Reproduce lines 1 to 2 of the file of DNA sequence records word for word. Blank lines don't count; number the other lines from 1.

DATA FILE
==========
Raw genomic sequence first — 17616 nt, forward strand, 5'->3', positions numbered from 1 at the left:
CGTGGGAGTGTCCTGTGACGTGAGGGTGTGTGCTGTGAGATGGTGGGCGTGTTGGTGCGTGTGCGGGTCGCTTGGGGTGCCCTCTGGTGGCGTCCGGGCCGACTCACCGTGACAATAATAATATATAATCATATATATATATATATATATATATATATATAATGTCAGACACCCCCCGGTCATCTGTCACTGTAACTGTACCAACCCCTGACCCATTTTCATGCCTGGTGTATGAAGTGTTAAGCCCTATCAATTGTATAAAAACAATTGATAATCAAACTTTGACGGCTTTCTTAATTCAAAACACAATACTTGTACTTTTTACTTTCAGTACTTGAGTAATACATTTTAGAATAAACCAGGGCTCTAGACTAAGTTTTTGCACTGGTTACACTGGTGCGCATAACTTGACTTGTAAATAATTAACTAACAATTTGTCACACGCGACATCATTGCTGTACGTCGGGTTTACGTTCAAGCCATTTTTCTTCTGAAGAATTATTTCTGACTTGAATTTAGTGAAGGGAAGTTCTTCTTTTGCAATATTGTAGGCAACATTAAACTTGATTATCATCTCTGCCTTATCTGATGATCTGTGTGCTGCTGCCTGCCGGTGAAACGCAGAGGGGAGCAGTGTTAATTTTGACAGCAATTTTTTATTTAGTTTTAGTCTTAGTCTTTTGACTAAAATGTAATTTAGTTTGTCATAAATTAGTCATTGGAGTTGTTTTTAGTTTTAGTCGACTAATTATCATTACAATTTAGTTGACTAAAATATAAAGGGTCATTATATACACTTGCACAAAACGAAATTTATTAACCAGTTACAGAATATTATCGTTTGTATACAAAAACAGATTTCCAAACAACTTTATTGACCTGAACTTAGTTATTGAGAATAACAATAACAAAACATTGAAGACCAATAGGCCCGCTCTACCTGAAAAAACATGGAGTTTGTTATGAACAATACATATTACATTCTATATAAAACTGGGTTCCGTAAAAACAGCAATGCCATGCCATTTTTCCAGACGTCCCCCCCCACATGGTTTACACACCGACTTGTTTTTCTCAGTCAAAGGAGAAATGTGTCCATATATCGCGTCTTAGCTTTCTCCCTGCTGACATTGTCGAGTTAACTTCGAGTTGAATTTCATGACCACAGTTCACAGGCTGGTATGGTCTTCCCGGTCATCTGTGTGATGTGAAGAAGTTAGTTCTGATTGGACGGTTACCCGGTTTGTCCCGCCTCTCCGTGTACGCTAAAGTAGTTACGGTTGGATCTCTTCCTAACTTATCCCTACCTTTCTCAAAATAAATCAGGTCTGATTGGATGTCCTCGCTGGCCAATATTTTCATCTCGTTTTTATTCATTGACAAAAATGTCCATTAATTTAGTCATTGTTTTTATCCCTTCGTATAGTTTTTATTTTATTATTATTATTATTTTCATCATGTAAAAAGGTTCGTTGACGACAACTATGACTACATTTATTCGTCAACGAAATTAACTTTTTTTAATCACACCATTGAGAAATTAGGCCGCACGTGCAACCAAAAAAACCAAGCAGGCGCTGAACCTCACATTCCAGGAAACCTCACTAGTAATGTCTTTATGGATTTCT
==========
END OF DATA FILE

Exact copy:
Raw genomic sequence first — 17616 nt, forward strand, 5'->3', positions numbered from 1 at the left:
CGTGGGAGTGTCCTGTGACGTGAGGGTGTGTGCTGTGAGATGGTGGGCGTGTTGGTGCGTGTGCGGGTCGCTTGGGGTGCCCTCTGGTGGCGTCCGGGCCGACTCACCGTGACAATAATAATATATAATCATATATATATATATATATATATATATATATAATGTCAGACACCCCCCGGTCATCTGTCACTGTAACTGTACCAACCCCTGACCCATTTTCATGCCTGGTGTATGAAGTGTTAAGCCCTATCAATTGTATAAAAACAATTGATAATCAAACTTTGACGGCTTTCTTAATTCAAAACACAATACTTGTACTTTTTACTTTCAGTACTTGAGTAATACATTTTAGAATAAACCAGGGCTCTAGACTAAGTTTTTGCACTGGTTACACTGGTGCGCATAACTTGACTTGTAAATAATTAACTAACAATTTGTCACACGCGACATCATTGCTGTACGTCGGGTTTACGTTCAAGCCATTTTTCTTCTGAAGAATTATTTCTGACTTGAATTTAGTGAAGGGAAGTTCTTCTTTTGCAATATTGTAGGCAACATTAAACTTGATTATCATCTCTGCCTTATCTGATGATCTGTGTGCTGCTGCCTGCCGGTGAAACGCAGAGGGGAGCAGTGTTAATTTTGACAGCAATTTTTTATTTAGTTTTAGTCTTAGTCTTTTGACTAAAATGTAATTTAGTTTGTCATAAATTAGTCATTGGAGTTGTTTTTAGTTTTAGTCGACTAATTATCATTACAATTTAGTTGACTAAAATATAAAGGGTCATTATATACACTTGCACAAAACGAAATTTATTAACCAGTTACAGAATATTATCGTTTGTATACAAAAACAGATTTCCAAACAACTTTATTGACCTGAACTTAGTTATTGAGAATAACAATAACAAAACATTGAAGACCAATAGGCCCGCTCTACCTGAAAAAACATGGAGTTTGTTATGAACAATACATATTACATTCTATATAAAACTGGGTTCCGTAAAAACAGCAATGCCATGCCATTTTTCCAGACGTCCCCCCCCACATGGTTTACACACCGACTTGTTTTTCTCAGTCAAAGGAGAAATGTGTCCATATATCGCGTCTTAGCTTTCTCCCTGCTGACATTGTCGAGTTAACTTCGAGTTGAATTTCATGACCACAGTTCACAGGCTGGTATGGTCTTCCCGGTCATCTGTGTGATGTGAAGAAGTTAGTTCTGATTGGACGGTTACCCGGTTTGTCCCGCCTCTCCGTGTACGCTAAAGTAGTTACGGTTGGATCTCTTCCTAACTTATCCCTACCTTTCTCAAAATAAATCAGGTCTGATTGGATGTCCTCGCTGGCCAATATTTTCATCTCGTTTTTATTCATTGACAAAAATGTCCATTAATTTAGTCATTGTTTTTATCCCTTCGTATAGTTTTTATTTTATTATTATTATTATTTTCATCATGTAAAAAGGTTCGTTGACGACAACTATGACTACATTTATTCGTCAACGAAATTAACTTTTTTTAATCACACCATTGAGAAATTAGGCCGCACGTGCAACCAAAAAAACCAAGCAGGCGCTGAACCTCACATTCCAGGAAACCTCACTAGTAATGTCTTTATGGATTTCT